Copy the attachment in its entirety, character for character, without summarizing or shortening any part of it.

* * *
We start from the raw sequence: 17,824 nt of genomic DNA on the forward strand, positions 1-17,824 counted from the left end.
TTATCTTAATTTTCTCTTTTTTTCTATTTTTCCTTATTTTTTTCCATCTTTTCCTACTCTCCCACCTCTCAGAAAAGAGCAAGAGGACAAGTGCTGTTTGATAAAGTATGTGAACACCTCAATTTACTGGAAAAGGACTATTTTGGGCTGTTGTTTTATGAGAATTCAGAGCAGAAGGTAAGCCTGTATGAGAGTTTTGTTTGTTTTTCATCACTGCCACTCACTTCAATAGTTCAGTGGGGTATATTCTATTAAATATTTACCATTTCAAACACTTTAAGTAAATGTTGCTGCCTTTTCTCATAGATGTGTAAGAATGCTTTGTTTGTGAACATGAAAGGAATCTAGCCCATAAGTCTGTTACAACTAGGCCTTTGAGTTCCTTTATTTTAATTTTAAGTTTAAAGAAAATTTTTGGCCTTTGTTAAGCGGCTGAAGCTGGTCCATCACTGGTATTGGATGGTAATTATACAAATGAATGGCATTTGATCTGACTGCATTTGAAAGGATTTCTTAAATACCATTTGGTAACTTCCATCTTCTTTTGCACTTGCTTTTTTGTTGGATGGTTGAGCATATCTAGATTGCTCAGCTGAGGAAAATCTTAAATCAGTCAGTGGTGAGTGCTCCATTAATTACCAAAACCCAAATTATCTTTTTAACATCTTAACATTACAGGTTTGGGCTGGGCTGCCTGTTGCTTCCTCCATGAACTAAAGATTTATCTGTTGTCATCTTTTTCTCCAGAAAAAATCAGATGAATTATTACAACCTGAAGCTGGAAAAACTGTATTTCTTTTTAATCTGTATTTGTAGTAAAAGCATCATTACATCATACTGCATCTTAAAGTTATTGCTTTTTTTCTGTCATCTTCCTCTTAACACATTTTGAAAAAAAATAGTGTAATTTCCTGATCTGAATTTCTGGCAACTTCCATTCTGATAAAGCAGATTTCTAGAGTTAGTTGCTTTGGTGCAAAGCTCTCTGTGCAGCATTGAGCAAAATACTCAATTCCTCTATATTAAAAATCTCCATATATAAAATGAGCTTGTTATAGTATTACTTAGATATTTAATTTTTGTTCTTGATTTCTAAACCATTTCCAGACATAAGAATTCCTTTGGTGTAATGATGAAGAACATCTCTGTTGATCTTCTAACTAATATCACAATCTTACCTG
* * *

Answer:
We start from the raw sequence: 17,824 nt of genomic DNA on the forward strand, positions 1-17,824 counted from the left end.
TTATCTTAATTTTCTCTTTTTTTCTATTTTTCCTTATTTTTTTCCATCTTTTCCTACTCTCCCACCTCTCAGAAAAGAGCAAGAGGACAAGTGCTGTTTGATAAAGTATGTGAACACCTCAATTTACTGGAAAAGGACTATTTTGGGCTGTTGTTTTATGAGAATTCAGAGCAGAAGGTAAGCCTGTATGAGAGTTTTGTTTGTTTTTCATCACTGCCACTCACTTCAATAGTTCAGTGGGGTATATTCTATTAAATATTTACCATTTCAAACACTTTAAGTAAATGTTGCTGCCTTTTCTCATAGATGTGTAAGAATGCTTTGTTTGTGAACATGAAAGGAATCTAGCCCATAAGTCTGTTACAACTAGGCCTTTGAGTTCCTTTATTTTAATTTTAAGTTTAAAGAAAATTTTTGGCCTTTGTTAAGCGGCTGAAGCTGGTCCATCACTGGTATTGGATGGTAATTATACAAATGAATGGCATTTGATCTGACTGCATTTGAAAGGATTTCTTAAATACCATTTGGTAACTTCCATCTTCTTTTGCACTTGCTTTTTTGTTGGATGGTTGAGCATATCTAGATTGCTCAGCTGAGGAAAATCTTAAATCAGTCAGTGGTGAGTGCTCCATTAATTACCAAAACCCAAATTATCTTTTTAACATCTTAACATTACAGGTTTGGGCTGGGCTGCCTGTTGCTTCCTCCATGAACTAAAGATTTATCTGTTGTCATCTTTTTCTCCAGAAAAAATCAGATGAATTATTACAACCTGAAGCTGGAAAAACTGTATTTCTTTTTAATCTGTATTTGTAGTAAAAGCATCATTACATCATACTGCATCTTAAAGTTATTGCTTTTTTTCTGTCATCTTCCTCTTAACACATTTTGAAAAAAAATAGTGTAATTTCCTGATCTGAATTTCTGGCAACTTCCATTCTGATAAAGCAGATTTCTAGAGTTAGTTGCTTTGGTGCAAAGCTCTCTGTGCAGCATTGAGCAAAATACTCAATTCCTCTATATTAAAAATCTCCATATATAAAATGAGCTTGTTATAGTATTACTTAGATATTTAATTTTTGTTCTTGATTTCTAAACCATTTCCAGACATAAGAATTCCTTTGGTGTAATGATGAAGAACATCTCTGTTGATCTTCTAACTAATATCACAATCTTACCTG